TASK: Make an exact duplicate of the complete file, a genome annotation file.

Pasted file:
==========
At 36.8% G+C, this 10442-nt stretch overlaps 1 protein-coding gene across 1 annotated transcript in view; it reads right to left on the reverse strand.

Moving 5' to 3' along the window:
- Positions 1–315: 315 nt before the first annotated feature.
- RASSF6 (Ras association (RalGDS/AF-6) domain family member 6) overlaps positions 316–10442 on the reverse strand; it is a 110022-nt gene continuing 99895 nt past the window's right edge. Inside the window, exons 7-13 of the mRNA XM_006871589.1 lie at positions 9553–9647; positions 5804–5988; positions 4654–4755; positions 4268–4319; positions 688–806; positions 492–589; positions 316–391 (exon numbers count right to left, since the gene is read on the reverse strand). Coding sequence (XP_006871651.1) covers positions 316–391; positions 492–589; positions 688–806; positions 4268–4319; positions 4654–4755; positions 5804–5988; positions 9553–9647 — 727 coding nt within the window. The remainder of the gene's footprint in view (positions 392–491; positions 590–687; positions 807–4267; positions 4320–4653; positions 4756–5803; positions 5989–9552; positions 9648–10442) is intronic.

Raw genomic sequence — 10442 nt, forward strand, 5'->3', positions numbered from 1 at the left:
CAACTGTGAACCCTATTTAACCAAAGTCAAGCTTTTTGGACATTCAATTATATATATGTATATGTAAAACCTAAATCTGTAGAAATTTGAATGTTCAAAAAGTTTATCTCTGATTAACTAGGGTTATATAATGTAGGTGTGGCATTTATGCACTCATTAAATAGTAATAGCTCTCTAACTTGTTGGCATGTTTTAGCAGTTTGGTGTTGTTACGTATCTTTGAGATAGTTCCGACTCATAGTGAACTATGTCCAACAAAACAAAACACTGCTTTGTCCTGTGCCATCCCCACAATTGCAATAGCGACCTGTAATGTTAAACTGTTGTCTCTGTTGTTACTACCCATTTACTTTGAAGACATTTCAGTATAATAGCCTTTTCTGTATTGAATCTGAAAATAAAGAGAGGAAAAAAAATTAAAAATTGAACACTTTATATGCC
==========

At 36.8% G+C, this 10442-nt stretch overlaps 1 protein-coding gene across 1 annotated transcript in view; it reads right to left on the reverse strand.

Moving 5' to 3' along the window:
- Positions 1–315: 315 nt before the first annotated feature.
- RASSF6 (Ras association (RalGDS/AF-6) domain family member 6) overlaps positions 316–10442 on the reverse strand; it is a 110022-nt gene continuing 99895 nt past the window's right edge. Inside the window, exons 7-13 of the mRNA XM_006871589.1 lie at positions 9553–9647; positions 5804–5988; positions 4654–4755; positions 4268–4319; positions 688–806; positions 492–589; positions 316–391 (exon numbers count right to left, since the gene is read on the reverse strand). Coding sequence (XP_006871651.1) covers positions 316–391; positions 492–589; positions 688–806; positions 4268–4319; positions 4654–4755; positions 5804–5988; positions 9553–9647 — 727 coding nt within the window. The remainder of the gene's footprint in view (positions 392–491; positions 590–687; positions 807–4267; positions 4320–4653; positions 4756–5803; positions 5989–9552; positions 9648–10442) is intronic.

Raw genomic sequence — 10442 nt, forward strand, 5'->3', positions numbered from 1 at the left:
CAACTGTGAACCCTATTTAACCAAAGTCAAGCTTTTTGGACATTCAATTATATATATGTATATGTAAAACCTAAATCTGTAGAAATTTGAATGTTCAAAAAGTTTATCTCTGATTAACTAGGGTTATATAATGTAGGTGTGGCATTTATGCACTCATTAAATAGTAATAGCTCTCTAACTTGTTGGCATGTTTTAGCAGTTTGGTGTTGTTACGTATCTTTGAGATAGTTCCGACTCATAGTGAACTATGTCCAACAAAACAAAACACTGCTTTGTCCTGTGCCATCCCCACAATTGCAATAGCGACCTGTAATGTTAAACTGTTGTCTCTGTTGTTACTACCCATTTACTTTGAAGACATTTCAGTATAATAGCCTTTTCTGTATTGAATCTGAAAATAAAGAGAGGAAAAAAAATTAAAAATTGAACACTTTATATGCC